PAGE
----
10/17/2014 09:25 am ET Updated Dec 16, 2014

Real Values vs. Shareholder Value

When Boeing merged with McDonnell-Douglas in 1997, there ensued a cultural power struggle between Boeing engineers and McDonnell-Douglas bean counters. If I say Wall Street won this battle, will that tell you who came out on top? In the end, Boeing went against the grain of its deepest cultural values by outsourcing nearly two-thirds of the manufacturing for its innovative, fuel-efficient 787 Dreamliner. Until the merger, Boeing had kept its engineering and manufacturing in house, closely guarding quality in the production of the jet. But after the two companies became one, it found itself catering to Wall Street's demand for a greater return on assets.

As James Surowiecki wrote of the project, it has "become an object lesson in how not to build an airplane. Boeing didn't just outsource the manufacturing of parts; it turned over the design, engineering, the manufacture of entire sections of the plane to some fifty 'strategic partners.'"

This blunder led to enormous cost over-runs and a series of dangerous fires in the lithium-ion batteries that power the jet's braking, pressurization and air-conditioning. Recently, the Soros Fellowship sent me a link to a Harvard Business Review piece by one of its fellows, Gautam Mukunda, a professor of organizational behavior at Harvard, which uses the Boeing debacle as an object lesson about something even bigger: the financialization of our economy. The pressure on Boeing to improve RONA (return on net assets) motivated the company to loosen its ability to monitor costs by relying on a complex network of suppliers.

The larger point of the article was that Wall Street has been having this effect on American business for many, many years: pushing companies to maximize short-term shareholder value at the expense of what has made our economy great: our ability to turn a profit by creating new value, not simply by distributing wealth. Mukunda says that Wall Street keeps growing in size as a proportion of our GDP--while the rest of creative economy shrinks.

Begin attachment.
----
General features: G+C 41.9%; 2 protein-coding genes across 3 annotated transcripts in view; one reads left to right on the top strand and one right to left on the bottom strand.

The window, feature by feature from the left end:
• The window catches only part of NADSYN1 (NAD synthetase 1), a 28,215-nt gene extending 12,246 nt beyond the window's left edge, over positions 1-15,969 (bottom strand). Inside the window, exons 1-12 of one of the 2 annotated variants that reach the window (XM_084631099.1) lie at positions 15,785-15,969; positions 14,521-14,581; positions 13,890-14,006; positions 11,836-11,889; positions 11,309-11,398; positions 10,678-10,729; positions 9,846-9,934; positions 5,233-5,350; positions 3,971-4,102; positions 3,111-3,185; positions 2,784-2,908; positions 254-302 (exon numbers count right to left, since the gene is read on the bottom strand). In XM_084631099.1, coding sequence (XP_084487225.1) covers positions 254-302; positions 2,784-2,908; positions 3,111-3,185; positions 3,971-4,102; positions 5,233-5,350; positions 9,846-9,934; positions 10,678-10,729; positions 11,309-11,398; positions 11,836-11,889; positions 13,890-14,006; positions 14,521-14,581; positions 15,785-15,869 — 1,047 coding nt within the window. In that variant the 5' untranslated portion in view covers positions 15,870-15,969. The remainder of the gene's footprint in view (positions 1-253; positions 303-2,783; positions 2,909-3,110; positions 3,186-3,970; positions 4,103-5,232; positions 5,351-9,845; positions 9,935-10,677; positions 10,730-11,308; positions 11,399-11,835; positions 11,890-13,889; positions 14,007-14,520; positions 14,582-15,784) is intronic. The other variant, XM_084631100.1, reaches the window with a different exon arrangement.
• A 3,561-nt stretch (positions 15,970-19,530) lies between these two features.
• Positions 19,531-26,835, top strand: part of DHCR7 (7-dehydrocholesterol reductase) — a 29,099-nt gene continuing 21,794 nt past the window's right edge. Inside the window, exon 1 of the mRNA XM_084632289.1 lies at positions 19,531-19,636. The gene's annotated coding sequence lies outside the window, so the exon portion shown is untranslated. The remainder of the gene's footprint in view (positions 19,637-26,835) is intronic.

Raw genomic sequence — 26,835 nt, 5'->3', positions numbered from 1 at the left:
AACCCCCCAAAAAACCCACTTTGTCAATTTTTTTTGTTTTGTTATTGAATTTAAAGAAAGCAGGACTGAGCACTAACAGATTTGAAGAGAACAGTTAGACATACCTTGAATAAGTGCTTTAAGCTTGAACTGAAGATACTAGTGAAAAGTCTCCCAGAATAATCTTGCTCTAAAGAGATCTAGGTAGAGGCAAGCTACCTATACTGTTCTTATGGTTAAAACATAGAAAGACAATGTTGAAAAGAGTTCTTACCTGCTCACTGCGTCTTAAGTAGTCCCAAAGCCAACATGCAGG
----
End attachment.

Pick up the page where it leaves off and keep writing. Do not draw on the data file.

The push to get the most profit from the least investment in assets doesn't simply hinder innovation. Throughout the economy, it draws investment away from creative new ventures--quality engineering for example--and into the whirlpool of financial engineering. As he puts it, our economy is becoming just as financialized as 14th century Spain, 18th century Netherlands, and Great Britain during the past two centuries. "The financial tail is wagging the economic dog. When private sector credit reaches 80% to 100% of GDP, it inhibits growth and increases volatility. In the U.S., in 2012, private-sector credit was 183.8% of GDP."

Clearly, we need major changes in our vision of America's economic future. Shareholder primacy at the expense of all other stakeholders leads to disaster. Common sense regulations to curb excesses ought to be put in place, but the more important issue is how to reshape the focus on short-term shareholder value. How can we encourage corporate leadership built around long-term growth and the creation of new value through innovation?

Mukunka concludes:

"In the aftermath of the 2008 crisis, the financial system perhaps was too fragile to risk reforms . . . In 2013 it was doing well enough that the average Wall Street bonus was $164,530--the highest since 2007. We continue, however, to face chronic unemployment, slow economic growth, stagnant median incomes, and every other characteristic of a wounded economy that has limped on for so long that it threatens to become the new normal."

Under the existing power structure, where money holds the power in Washington, and where lobbyists work feverishly to maintain the status quo, on behalf of Wall Street, reasonable but significant changes such as these require leadership. He points to the leadership of Abraham Lincoln during the Civil War and F.D.R. during the Great Depression, yet I think the leadership needed to turn this economy around should come also from the executive suites of our major companies. Our CEOs and CFOs need to start pushing back against the sort of myopic greed that drives a company like Boeing toward the disaster of the 787. If they do, we'll have an opportunity to see the creative economy begin to grow, once again, with shareholders who realize that the long-term prospects for their companies are what matter most.

Peter Georgescu is the author of The Constant Choice. He can be found at Good Reads.